Excision of a Schwannoma from the proximal radial nerve, using posterior approach to proximal humerus
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Schwannomas are benign peripheral nerve sheath tumours. They are rare, but the true incidence is unknown because they frequently present as incidental findings on magnetic resonance imaging (MRI). When superficially located they may present as painful lumps with electrical sensory symptoms of pins and needles, tingling and pain when knocked. When they occur in deeply located nerves they may present with symptoms associated with nerve compression especially if the tumour is sited at anatomically tight space.
Schwannomas grow slowly and the nerve accommodates the growing tumour, with neurological symptoms developing when compression is critical or the tumour reaches a size that distorts and compresses otherwise normal fascicles within a peripheral nerve. The symptoms experienced are dependent on the type of nerve and its anatomical location. Most tumours fall into the benign category and are either Schwannoma or Neurofibroma subtypes. Most are solitary but both can present as multiple tumours in neurofibromatosis. Multiple Schwannomas are also a feature of the separate genetic condition Schwannomatosis in which strings of multiple tumours may arise from a single nerve trunk.
Excision is recommended when they cause neuropathic pain or when there is developing neurological deficit. Following excision superficial nerves may remain sensitive or tethered in scar tissue. There is also a small risk of permanent neurological deficit following excision. The risk is greater after previous biopsy, in large tumours and with recurrent tumours. The decision to operate is usually based on symptom profile, careful clinical examination and MRI features. Atypical tumours with indeterminate imaging should be referred to a specialist unit where there is a soft tissue sarcoma MDT and biopsy planned with review of histopathology prior to excision. Malignant nerve sheath tumours are extremely rare but require specialist management for excision and reconstruction where indicated. The margins for excision are greater for proven or suspected malignant tumours and the focus in such cases is on tumour clearance rather than functional preservation, the opposite objective to that for benign tumours.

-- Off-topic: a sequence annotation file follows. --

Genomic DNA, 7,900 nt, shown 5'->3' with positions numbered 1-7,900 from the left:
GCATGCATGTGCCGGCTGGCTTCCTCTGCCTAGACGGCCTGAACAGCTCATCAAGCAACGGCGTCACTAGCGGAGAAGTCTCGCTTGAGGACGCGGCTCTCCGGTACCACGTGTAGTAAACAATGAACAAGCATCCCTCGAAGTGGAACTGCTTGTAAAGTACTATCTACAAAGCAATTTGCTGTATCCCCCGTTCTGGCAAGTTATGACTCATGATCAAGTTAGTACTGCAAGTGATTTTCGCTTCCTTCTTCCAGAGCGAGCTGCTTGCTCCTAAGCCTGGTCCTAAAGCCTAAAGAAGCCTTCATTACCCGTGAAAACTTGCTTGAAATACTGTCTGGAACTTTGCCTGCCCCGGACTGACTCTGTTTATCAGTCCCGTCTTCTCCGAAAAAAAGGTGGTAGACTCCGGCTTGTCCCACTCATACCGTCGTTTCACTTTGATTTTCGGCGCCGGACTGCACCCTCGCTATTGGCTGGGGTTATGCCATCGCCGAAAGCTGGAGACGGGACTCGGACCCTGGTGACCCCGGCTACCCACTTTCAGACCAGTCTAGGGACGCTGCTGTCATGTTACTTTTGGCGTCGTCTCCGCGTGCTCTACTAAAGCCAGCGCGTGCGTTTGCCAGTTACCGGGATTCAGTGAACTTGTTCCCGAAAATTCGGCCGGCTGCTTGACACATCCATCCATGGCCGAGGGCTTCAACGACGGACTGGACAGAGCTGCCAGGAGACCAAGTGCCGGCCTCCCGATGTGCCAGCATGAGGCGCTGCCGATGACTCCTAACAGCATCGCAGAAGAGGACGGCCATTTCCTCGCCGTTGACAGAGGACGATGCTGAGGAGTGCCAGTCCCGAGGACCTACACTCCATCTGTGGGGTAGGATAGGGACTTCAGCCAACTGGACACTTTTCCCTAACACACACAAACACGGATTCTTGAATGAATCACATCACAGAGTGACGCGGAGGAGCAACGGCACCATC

The case presented is a large Schwannoma in the radial nerve as it leaves the posterior axilla and extends into the spiral groove. The tumour was removed using a posterior approach to the humerus because of increasing size, pain, sensory symptoms and motor weakness. Prior to surgery the tumour had a biopsy and following this there was more pain, an increased tumour size and transient complete motor loss. Repeated imaging with MRI after the biopsy demonstrated a fluid level and suspected vascular malformation within the tumour.
Author:Dominic Power FRCS Tr & Orth, Consultant Hand and Peripheral Nerve Surgeon
Institution: Peripheral Nerve Injury Service, Birmingham Hand Centre, UK